I’m not as well-versed in writing about True Detective as my fellow blogger Shane, but I’ll give it a whirl. Warning: spoilers.
Every once in a while, a TV show comes along that’s a total game changer. We’ve seen this a lot in recent years, as TV’s “Golden Age” gave us shows like The Sopranos, The Wire, and Breaking Bad. Some of these groundbreaking shows change the ways that we look at television, and some even have the potential to change the way we look at the world. Although it’s only had four episodes so far, I believe that True Detective is one of these shows.
Essentially, True Detective has set itself up to be one of the most interesting experiments in TV history. After all, stars Matthew McConaughey and Woody Harrelson are only on the show for one season. Eight episodes. That’s it. After these eight episodes, the show can go in any direction without ruining continuity, angering fans, etc. It’s shaping up to be an even more popular and far more critically acclaimed anthology style than American Horror Story (which gets good numbers but mixed reviews). Grantland.com has already published a short piece on the Grantland staff’s predictions for what pair of famous actors will appear in True Detective Season 2. So, in theory, True Detective could run for years and potentially never get old. If, for some reason, a character runs dry and becomes boring, fans will only have to wait for a few episodes to be supplied with a totally new premise and set of characters.
However intriguing the future of True Detective may be, let’s talk about just how great the show is now. Especially after last Sunday’s episode, entitled “Who Goes There.” All the tension building from the first three and a half hours of True Detective culminated in an utterly explosive thirty minutes, in which Rust Cohle’s actions basically silenced every critic that said the show was too slow-paced. Rarely, if ever, does a plot of a TV episode come that far out of left field and still satisfy its audience. After watching the first three episodes, I never would have guessed that the fourth would end with a drug-induced Rust Cohle infiltrating a motorcycle gang, joining them for a robbery, and then kidnapping the leader of said motorcycle gang. And yet, here we are. This brings me to what I believe to be the most important topic of conversation about this show: the performances.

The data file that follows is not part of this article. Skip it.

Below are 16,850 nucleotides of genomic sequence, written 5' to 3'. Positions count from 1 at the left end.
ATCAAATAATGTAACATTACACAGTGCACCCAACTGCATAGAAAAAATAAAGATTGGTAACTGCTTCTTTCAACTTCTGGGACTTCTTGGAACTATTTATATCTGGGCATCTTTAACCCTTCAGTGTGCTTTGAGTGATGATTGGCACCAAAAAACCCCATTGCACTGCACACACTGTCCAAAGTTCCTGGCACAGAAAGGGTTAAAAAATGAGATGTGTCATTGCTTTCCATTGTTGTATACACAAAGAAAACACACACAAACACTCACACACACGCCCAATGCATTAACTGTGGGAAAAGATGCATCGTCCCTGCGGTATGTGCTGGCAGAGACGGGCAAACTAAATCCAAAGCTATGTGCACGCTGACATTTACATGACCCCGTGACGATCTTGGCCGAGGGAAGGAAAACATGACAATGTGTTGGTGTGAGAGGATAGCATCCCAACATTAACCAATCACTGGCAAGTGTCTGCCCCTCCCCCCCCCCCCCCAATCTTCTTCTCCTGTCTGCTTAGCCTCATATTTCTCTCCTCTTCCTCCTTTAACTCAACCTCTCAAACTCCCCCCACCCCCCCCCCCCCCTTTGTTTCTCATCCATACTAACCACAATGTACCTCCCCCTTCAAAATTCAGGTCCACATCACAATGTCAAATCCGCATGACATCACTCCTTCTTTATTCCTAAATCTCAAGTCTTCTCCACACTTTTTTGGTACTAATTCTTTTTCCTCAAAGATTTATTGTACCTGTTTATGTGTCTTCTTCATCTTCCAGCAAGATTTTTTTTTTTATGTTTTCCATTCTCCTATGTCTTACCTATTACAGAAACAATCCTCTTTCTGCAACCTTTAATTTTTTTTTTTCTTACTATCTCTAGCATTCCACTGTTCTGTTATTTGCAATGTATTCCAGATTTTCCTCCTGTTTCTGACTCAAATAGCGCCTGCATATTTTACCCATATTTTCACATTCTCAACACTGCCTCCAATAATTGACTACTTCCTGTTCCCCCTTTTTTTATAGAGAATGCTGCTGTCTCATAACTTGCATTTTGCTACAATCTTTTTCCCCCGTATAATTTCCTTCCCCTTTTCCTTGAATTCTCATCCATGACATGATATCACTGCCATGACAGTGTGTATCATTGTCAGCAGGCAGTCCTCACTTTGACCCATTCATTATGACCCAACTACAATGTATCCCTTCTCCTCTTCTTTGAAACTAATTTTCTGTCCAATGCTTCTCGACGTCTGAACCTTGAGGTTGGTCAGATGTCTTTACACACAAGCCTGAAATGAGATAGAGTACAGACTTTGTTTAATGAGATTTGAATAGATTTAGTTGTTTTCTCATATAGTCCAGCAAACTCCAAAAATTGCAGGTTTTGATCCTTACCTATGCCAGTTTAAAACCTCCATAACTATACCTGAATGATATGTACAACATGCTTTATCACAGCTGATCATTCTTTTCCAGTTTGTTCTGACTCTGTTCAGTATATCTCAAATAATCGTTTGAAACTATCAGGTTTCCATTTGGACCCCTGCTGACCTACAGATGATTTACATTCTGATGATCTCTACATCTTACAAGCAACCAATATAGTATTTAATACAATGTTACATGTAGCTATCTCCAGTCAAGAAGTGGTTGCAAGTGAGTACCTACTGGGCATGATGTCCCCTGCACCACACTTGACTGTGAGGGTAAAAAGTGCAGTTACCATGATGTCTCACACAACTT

First of all, Matthew McConaughey. Enough said. The man’s been on one of the most incredible acting streaks I’ve ever seen, and he’s showing no signs of slowing down, especially with his newly announced role in Gus Van Sant’s upcoming Sea of Trees (side note: if McConaughey doesn’t win the Oscar next month, I’ll be absolutely livid). McConaughey brings a restrained ferocity and complexity to the character of Rust, who’s absolutely fascinating to watch. And then there’s Woody Harrelson, who holds his own (and then some) against the red-hot McConaughey. As Marty Hart, Harrelson conveys the aura of a man who’s a “regular guy” on the surface, but with hidden demons that rival Cohle’s. When these two fantastic characters and even more fantastic actors come together and clash, sparks fly. I’ve almost gotten to the point where I don’t really care about Hart and Cohle catching the killer. I’m content with listening to their banter. Perhaps my only criticism of the show is that it’s not really doing too much with the other characters. It honestly seems like Hart and Cohle are the only two that matter. But maybe that’s the point. And given how riveting they are to watch, it might not be such a bad thing.
True Detective is also doing some really awesome things with cinematography and style. Since the dawn of Breaking Bad, television now has the potential to be just as cinematic as film, not just character-wise, but stylistically as well. True Detective does some amazing things with cinematography and editing; I’d try to explain it, but I fear I wouldn’t do it justice. Just watch it. That’s the overall message I am trying to convey here. I feel confident saying that True Detective is not something to be missed. Watch it. You won’t regret it.